38. The Wynkoop Brewery, Denver, CO

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The Wynkoop Brewery opened for business in 1988 and became Denver’s first brewpub and craft-brewery. They are pioneers in this brewpub-crazy state (Colorado ranks 4th in craft breweries per capita) and have been getting a lot right since their inception, such as their commitment to the environment and localism.

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Somehow they procured the  J. S. Brown Mercantile Building, built in 1899, and originally home to a mercantile emporium during Denver’s pioneering early days. This building is really quite magnificent and retains a lot of the built-to-last original features such as thick timber pillars and  pressed-tin ceilings. Unfortunately, this expansive former warehouse is a difficult space to renovate as a brewpub and the promise of the exterior is not fulfilled inside.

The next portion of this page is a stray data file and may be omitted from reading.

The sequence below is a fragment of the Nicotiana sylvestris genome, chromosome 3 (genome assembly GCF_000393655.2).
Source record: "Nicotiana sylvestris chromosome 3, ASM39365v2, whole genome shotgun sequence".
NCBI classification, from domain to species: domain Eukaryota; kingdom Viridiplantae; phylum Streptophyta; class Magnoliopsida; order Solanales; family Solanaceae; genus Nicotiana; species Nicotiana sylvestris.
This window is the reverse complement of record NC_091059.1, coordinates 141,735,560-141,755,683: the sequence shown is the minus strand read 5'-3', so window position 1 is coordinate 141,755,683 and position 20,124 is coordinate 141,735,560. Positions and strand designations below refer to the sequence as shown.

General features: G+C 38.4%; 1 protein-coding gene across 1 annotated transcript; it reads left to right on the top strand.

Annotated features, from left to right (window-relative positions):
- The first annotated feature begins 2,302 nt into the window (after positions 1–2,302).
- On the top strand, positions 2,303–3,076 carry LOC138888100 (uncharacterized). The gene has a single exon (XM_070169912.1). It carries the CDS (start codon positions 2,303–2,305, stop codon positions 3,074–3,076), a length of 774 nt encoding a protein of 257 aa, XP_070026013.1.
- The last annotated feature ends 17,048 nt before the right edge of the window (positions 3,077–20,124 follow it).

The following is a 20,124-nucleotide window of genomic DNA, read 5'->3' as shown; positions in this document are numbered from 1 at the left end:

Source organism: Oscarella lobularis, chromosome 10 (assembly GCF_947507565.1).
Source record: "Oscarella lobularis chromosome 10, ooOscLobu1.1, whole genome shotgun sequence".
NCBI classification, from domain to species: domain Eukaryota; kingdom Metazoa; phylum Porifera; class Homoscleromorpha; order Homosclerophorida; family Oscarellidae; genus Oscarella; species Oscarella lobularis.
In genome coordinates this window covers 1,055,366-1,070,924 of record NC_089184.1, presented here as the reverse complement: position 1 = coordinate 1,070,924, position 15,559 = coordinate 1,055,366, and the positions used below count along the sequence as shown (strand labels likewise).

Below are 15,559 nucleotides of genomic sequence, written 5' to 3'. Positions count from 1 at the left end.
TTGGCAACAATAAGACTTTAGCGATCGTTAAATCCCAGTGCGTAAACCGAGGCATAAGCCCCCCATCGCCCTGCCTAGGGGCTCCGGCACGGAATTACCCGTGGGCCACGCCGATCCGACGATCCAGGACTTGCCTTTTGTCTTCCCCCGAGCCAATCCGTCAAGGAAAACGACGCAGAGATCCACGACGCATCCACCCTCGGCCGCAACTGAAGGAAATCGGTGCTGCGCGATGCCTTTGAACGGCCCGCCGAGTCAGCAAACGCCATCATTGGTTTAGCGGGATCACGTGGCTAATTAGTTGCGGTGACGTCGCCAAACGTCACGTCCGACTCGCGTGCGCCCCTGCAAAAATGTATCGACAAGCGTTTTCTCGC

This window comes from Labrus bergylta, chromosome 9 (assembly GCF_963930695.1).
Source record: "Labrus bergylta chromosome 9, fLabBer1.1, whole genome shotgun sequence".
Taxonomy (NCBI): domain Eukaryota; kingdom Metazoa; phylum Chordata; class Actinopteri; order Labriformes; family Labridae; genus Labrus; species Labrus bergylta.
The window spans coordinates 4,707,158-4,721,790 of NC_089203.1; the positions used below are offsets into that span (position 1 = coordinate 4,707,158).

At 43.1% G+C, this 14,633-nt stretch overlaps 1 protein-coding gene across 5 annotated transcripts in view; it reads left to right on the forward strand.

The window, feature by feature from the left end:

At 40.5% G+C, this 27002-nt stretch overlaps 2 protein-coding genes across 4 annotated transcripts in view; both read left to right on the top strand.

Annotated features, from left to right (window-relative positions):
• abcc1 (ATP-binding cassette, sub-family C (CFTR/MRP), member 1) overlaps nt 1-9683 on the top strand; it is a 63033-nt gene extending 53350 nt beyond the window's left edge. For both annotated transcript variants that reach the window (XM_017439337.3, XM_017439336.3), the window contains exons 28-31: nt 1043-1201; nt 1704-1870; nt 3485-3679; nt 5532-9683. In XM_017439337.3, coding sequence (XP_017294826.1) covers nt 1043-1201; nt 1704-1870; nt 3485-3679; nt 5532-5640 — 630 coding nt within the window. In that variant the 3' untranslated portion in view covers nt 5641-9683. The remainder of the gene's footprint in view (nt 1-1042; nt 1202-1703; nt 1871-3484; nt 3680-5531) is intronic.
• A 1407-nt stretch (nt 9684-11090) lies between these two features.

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The Wynkoop Brewing Company raises the question of “At what size does a ‘craft’ brewery lose its name”? Whilst Wynkoop is far from the Blue Moon and Sierra Nevada scale, their website bangs on about their corporate offerings and their new beer-canning operations. I don’t think they can be thought of as a micro-brewery anymore. Will the quality suffer as their business grows?

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Rocky Mountain oysters are bulls testicles. Just so you know.

Venue: 5/10

The old mercantile building is maintained beautifully and separated cleverly to preserve atmosphere and an affable vibe. The inside is not nearly as remarkable as the exterior though.

Beer: 4/10

A large range for a micro-brewery, which I’m sure I would appreciate if I was local. As a passing guest, I felt that maintaining this breadth was at the expense of individual quality. I was not blown away by their award-winning dark larger (try Flek Thirteen for an excellent example), but they redeemed themselves with the milk stout. The IPA is OK.

Worthy? Just about.

They haven’t got everything right, but they do have that most elusive of qualities: an affable, charming vibe. The staff interact as though they are family.

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